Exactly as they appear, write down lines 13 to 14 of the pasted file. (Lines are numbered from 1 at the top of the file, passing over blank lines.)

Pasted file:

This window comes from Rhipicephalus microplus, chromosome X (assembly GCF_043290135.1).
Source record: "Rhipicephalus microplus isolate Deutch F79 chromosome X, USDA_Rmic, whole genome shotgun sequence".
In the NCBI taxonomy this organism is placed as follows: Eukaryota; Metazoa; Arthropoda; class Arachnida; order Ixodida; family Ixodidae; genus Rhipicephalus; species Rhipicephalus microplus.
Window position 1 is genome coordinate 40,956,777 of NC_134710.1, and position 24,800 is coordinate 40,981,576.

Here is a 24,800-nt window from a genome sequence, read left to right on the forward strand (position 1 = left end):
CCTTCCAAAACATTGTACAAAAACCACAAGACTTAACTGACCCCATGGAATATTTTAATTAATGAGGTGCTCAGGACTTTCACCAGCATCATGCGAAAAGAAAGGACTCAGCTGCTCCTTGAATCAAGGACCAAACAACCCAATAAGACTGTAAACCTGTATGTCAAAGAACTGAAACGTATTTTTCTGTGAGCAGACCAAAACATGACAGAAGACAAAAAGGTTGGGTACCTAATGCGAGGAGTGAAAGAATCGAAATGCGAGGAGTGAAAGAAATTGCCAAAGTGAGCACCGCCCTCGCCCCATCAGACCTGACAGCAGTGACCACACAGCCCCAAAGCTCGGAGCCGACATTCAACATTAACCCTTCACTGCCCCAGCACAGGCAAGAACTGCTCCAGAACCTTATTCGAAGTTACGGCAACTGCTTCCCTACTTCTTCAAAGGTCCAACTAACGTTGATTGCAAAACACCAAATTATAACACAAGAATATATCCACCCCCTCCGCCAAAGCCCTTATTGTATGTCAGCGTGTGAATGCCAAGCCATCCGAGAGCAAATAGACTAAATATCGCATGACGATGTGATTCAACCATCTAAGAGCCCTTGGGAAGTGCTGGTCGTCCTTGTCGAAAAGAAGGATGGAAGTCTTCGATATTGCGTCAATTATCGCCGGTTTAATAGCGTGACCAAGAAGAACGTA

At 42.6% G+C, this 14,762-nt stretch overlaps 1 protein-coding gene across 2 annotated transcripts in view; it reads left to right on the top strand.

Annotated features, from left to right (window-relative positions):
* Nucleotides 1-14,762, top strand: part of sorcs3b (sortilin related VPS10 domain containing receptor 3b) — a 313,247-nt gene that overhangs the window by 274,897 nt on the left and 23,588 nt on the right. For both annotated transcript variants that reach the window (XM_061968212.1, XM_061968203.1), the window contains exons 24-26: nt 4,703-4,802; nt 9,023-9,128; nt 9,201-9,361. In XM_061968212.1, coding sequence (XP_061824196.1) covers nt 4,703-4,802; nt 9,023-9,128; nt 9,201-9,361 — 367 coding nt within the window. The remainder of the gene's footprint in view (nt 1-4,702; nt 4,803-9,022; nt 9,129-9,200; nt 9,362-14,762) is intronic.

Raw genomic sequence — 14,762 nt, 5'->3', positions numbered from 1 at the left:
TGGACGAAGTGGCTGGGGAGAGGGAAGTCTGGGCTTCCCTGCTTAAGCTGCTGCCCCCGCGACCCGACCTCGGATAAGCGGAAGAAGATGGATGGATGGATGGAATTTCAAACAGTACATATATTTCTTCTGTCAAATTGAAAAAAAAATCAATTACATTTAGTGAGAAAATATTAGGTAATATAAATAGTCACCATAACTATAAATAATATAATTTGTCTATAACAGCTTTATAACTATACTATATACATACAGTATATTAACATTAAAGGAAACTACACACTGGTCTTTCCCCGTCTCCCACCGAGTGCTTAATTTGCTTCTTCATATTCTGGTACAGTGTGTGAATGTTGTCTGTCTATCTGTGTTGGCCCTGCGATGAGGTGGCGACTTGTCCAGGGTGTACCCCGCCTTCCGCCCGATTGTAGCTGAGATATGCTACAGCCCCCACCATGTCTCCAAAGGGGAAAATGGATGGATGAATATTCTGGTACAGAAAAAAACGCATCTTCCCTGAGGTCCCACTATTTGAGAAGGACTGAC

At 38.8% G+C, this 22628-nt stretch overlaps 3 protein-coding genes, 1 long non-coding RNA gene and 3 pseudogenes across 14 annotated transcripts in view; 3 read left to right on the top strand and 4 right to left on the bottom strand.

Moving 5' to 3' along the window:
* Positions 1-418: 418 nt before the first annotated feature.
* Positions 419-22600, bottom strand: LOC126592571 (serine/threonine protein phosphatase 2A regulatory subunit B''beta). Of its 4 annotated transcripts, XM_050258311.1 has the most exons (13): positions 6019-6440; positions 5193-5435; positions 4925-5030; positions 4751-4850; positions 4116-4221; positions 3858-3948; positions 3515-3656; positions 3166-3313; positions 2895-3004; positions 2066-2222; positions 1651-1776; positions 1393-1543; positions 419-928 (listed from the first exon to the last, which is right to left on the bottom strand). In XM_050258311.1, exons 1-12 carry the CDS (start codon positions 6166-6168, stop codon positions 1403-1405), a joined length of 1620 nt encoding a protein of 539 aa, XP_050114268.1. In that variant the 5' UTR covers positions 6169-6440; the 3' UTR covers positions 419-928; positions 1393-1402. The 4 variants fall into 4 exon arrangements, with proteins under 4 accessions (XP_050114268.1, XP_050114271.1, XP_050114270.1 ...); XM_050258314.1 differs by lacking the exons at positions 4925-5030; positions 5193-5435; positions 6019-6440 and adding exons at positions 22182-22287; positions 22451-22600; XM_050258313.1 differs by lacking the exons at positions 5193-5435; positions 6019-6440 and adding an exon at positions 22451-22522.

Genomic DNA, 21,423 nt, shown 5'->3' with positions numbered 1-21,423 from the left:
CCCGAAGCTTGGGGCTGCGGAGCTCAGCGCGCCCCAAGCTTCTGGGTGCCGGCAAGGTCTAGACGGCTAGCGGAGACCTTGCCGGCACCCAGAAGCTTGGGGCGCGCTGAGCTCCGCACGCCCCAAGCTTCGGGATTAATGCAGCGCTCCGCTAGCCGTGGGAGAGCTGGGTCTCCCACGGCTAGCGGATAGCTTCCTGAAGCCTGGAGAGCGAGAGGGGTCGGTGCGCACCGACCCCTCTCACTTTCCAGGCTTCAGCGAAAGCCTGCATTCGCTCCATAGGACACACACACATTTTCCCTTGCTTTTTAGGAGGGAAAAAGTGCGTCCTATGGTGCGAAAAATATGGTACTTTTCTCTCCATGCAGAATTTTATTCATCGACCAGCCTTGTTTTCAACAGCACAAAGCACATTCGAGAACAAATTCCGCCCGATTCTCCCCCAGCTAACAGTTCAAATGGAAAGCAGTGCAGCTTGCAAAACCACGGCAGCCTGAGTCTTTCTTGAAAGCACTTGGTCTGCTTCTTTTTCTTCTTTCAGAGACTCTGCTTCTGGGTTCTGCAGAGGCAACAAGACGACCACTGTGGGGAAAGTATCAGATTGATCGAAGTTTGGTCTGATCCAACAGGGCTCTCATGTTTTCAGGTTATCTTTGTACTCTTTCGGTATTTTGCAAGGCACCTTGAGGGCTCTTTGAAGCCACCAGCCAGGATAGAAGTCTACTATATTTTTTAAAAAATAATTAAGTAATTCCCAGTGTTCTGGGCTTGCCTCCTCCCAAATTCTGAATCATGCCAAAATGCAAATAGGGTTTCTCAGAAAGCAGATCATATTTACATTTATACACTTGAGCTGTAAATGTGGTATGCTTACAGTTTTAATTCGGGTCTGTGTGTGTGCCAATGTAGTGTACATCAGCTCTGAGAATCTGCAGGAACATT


Moving 5' to 3' along the window:
* Positions 1-418: 418 nt before the first annotated feature.